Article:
BRIGHT LIGHTS, BIG CITY: “Have you seen all the art? It’s like a gallery in here,” said Shailene Woodley from the swanky top floor of Louis Vuitton’s refurbished, brightly lit New Bond Street store in London, which is wall-to-wall with color-drenched works by artists including Jim Lambie, Tracey Emin, Annie Morris, Josh Sperling and James Turrell.
Woodley had climbed a jazzy, striped Jim Lambie staircase to get to the top floor VIP apartment, which features a 2017 painting by Alex Katz of the young Louis Vuitton; Richard Prince’s Etude pour le Défilé Louis Vuitton Printemps — Eté 2008, 2007, and an upright LV trunk made to house Fortnum & Mason’s Camellia tea set.
The actress, who joined guests including Noel Gallagher, Mark Ronson, Poppy Delevingne, Alexa Chung, Naomi Scott, Lady Amelia Windsor and Sabine Getty, is in London filming “Last Letter From Your Lover,” with Felicity Jones. She said she’s loving the city, and will be here for another few months. “I also feel like it’s an ode to my ancestors — my family’s heritage is English,” Woodley said.
Both Delevingne and Chung recalled the store’s first opening party, nine years ago.
“I was doing Facebook Live interviews with no script at a time when live-streaming wasn’t happening yet,” said Chung, adding that she was a bag of nerves interviewing the likes of Marc Jacobs and Gwyneth Paltrow. “I was so young then — I didn’t get anything. But Louis Vuitton did throw the best dinner party ever — with so much incredible weirdness,” she added.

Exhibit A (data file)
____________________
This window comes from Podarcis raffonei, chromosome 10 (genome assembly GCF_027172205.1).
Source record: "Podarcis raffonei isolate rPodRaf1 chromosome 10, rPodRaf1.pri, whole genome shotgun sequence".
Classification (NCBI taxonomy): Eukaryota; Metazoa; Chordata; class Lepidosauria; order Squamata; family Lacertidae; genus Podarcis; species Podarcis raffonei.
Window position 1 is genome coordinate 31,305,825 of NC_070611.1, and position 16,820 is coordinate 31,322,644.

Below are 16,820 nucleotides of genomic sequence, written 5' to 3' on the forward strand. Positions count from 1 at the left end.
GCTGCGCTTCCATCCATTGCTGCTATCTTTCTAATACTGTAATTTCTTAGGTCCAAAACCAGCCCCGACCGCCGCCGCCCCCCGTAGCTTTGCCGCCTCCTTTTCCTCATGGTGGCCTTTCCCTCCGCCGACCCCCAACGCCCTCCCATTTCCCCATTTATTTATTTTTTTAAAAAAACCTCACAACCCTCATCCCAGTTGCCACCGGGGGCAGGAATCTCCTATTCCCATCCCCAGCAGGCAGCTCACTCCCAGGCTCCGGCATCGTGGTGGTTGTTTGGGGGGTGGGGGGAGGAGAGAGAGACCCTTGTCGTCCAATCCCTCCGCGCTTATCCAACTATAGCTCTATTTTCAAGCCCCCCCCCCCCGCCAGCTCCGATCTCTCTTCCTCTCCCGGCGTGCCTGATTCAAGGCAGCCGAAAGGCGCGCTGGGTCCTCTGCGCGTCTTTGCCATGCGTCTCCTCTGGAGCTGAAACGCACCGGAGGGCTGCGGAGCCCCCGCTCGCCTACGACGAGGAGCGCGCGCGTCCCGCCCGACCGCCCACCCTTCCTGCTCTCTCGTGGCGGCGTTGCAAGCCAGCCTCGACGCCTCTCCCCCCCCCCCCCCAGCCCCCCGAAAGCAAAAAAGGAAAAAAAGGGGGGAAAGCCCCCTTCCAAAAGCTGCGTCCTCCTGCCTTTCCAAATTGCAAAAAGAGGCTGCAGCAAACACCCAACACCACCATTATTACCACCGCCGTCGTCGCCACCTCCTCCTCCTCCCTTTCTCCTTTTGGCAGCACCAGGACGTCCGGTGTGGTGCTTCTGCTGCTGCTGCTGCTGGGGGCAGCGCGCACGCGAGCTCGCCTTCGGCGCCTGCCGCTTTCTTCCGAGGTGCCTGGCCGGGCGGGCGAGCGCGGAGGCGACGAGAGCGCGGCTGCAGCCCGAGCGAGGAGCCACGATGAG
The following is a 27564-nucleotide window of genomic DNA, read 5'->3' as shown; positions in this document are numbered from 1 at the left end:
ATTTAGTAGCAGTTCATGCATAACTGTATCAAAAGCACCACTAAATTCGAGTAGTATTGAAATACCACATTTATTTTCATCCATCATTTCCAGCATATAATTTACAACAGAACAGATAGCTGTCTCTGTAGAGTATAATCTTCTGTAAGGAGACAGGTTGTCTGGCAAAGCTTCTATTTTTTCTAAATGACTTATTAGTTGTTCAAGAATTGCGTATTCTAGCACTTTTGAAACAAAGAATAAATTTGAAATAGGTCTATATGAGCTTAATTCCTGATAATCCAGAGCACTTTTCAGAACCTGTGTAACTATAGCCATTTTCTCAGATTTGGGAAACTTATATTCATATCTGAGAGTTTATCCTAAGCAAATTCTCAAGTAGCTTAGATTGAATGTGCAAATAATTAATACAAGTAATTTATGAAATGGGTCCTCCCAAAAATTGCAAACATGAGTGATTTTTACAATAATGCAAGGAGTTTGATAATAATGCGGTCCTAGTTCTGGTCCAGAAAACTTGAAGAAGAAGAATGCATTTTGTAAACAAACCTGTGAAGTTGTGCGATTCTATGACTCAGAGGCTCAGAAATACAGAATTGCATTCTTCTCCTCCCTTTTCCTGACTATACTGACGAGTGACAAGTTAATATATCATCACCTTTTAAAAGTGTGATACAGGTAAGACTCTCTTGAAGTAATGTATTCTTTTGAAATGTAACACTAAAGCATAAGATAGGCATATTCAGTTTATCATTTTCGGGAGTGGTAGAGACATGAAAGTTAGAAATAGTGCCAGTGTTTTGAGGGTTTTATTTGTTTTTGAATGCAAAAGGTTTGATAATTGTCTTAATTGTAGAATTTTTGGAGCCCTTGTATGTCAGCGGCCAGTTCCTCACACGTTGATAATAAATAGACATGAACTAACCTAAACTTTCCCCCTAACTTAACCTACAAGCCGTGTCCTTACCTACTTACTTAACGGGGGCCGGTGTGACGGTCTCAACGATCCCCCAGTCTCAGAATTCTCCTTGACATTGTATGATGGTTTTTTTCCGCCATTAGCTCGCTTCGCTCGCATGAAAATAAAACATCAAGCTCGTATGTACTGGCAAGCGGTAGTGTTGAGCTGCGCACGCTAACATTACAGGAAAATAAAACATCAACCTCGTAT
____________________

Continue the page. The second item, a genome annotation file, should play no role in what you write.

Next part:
Not that Wednesday night’s party was shabby: The Moscow Mules and margaritas packed a punch compared with the usual, watered-down fashion party drinks, while music pulsated across the three floors thanks to live DJ sets.
“It’s like a nightclub in here,” said Delevingne, who attended with her husband James Cook and who recalled the first party, too. “I used to collaborate with Louis Vuitton when I was a wee little thing,” said the model and actress, whose latest project is the hit Sky TV drama “Riviera,” about rich, aristo types in the south of France.
“It’s a shady show about shady people,” Delevingne said.
While the evening had been meticulously planned, there was an air of spontaneity, with one of the recessed light fixtures in the ceiling raining water into a big puddle on the floor.
“It’s an artwork, an installation. We’re just looking for the artist now,” deadpanned Louis Vuitton chairman and chief executive officer Michael Burke who, along with other guests, watched the dripping water with a mix of shock, amusement — and resignation. After all, good builders are hard to find these days, no matter where you live.
Asked about sales projections for the first year, the unflappable Burke said the newly refurbished unit was the “most productive” store on Bond Street, and possibly the most productive in London, too.